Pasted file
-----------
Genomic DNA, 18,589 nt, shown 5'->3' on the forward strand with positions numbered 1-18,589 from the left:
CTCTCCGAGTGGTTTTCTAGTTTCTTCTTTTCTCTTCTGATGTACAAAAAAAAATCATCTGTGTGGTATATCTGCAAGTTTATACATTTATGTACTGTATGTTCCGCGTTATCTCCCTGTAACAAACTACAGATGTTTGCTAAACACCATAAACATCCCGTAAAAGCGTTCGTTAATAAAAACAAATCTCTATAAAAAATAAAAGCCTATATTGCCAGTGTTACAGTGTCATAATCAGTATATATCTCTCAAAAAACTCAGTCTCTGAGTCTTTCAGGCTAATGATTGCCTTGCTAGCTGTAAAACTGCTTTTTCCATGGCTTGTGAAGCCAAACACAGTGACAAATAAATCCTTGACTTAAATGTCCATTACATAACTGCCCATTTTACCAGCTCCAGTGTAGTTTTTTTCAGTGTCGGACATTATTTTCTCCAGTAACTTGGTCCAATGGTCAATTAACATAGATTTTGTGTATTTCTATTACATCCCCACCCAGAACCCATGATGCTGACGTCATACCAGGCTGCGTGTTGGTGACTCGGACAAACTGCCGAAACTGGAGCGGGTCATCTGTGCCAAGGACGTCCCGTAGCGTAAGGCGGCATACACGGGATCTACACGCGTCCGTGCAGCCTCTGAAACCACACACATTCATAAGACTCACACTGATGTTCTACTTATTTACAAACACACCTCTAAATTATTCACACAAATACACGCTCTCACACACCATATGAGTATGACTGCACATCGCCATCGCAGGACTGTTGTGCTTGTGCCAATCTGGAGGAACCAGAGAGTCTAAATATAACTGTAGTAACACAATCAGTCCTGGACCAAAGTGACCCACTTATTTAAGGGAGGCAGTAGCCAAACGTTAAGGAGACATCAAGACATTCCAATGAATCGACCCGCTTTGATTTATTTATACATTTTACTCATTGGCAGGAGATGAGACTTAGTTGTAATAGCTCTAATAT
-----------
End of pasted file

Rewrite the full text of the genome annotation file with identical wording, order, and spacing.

Genomic DNA, 18,589 nt, shown 5'->3' on the forward strand with positions numbered 1-18,589 from the left:
CTCTCCGAGTGGTTTTCTAGTTTCTTCTTTTCTCTTCTGATGTACAAAAAAAAATCATCTGTGTGGTATATCTGCAAGTTTATACATTTATGTACTGTATGTTCCGCGTTATCTCCCTGTAACAAACTACAGATGTTTGCTAAACACCATAAACATCCCGTAAAAGCGTTCGTTAATAAAAACAAATCTCTATAAAAAATAAAAGCCTATATTGCCAGTGTTACAGTGTCATAATCAGTATATATCTCTCAAAAAACTCAGTCTCTGAGTCTTTCAGGCTAATGATTGCCTTGCTAGCTGTAAAACTGCTTTTTCCATGGCTTGTGAAGCCAAACACAGTGACAAATAAATCCTTGACTTAAATGTCCATTACATAACTGCCCATTTTACCAGCTCCAGTGTAGTTTTTTTCAGTGTCGGACATTATTTTCTCCAGTAACTTGGTCCAATGGTCAATTAACATAGATTTTGTGTATTTCTATTACATCCCCACCCAGAACCCATGATGCTGACGTCATACCAGGCTGCGTGTTGGTGACTCGGACAAACTGCCGAAACTGGAGCGGGTCATCTGTGCCAAGGACGTCCCGTAGCGTAAGGCGGCATACACGGGATCTACACGCGTCCGTGCAGCCTCTGAAACCACACACATTCATAAGACTCACACTGATGTTCTACTTATTTACAAACACACCTCTAAATTATTCACACAAATACACGCTCTCACACACCATATGAGTATGACTGCACATCGCCATCGCAGGACTGTTGTGCTTGTGCCAATCTGGAGGAACCAGAGAGTCTAAATATAACTGTAGTAACACAATCAGTCCTGGACCAAAGTGACCCACTTATTTAAGGGAGGCAGTAGCCAAACGTTAAGGAGACATCAAGACATTCCAATGAATCGACCCGCTTTGATTTATTTATACATTTTACTCATTGGCAGGAGATGAGACTTAGTTGTAATAGCTCTAATAT